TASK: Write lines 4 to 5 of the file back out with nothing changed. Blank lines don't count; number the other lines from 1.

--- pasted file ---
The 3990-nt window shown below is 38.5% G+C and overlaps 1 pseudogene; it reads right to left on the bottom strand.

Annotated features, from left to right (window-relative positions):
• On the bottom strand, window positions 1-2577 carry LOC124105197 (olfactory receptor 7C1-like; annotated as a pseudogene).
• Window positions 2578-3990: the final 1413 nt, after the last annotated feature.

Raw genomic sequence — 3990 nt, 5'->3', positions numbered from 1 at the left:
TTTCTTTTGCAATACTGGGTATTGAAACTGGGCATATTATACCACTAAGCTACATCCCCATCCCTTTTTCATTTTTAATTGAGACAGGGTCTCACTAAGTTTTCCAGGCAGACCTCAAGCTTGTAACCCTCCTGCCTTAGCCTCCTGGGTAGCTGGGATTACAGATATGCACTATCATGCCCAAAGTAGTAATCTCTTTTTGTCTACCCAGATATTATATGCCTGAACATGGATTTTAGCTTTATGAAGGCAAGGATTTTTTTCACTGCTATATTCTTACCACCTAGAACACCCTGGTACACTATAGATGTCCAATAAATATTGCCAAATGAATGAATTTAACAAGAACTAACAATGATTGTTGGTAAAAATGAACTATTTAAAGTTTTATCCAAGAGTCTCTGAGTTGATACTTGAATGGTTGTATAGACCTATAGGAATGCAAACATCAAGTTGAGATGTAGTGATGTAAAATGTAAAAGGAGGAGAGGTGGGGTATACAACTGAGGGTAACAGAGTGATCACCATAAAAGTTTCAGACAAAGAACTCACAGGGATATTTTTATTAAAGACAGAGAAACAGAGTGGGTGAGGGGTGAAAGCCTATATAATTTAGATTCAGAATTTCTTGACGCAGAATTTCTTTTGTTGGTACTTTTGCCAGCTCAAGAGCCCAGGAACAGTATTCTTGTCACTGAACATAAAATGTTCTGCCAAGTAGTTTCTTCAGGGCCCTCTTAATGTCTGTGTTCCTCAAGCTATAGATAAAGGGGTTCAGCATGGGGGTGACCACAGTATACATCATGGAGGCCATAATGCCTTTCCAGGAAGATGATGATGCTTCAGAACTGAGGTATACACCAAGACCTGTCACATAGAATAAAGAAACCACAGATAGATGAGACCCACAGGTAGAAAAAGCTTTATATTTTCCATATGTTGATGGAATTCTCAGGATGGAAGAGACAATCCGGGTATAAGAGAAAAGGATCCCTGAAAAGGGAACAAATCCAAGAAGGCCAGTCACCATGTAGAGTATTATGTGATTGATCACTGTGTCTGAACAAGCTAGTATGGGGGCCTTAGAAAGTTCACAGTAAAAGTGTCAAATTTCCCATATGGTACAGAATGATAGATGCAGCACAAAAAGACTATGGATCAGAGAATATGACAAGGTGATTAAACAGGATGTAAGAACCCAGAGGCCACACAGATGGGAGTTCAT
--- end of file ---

• Window positions 2578-3990: the final 1413 nt, after the last annotated feature.

Raw genomic sequence — 3990 nt, 5'->3', positions numbered from 1 at the left: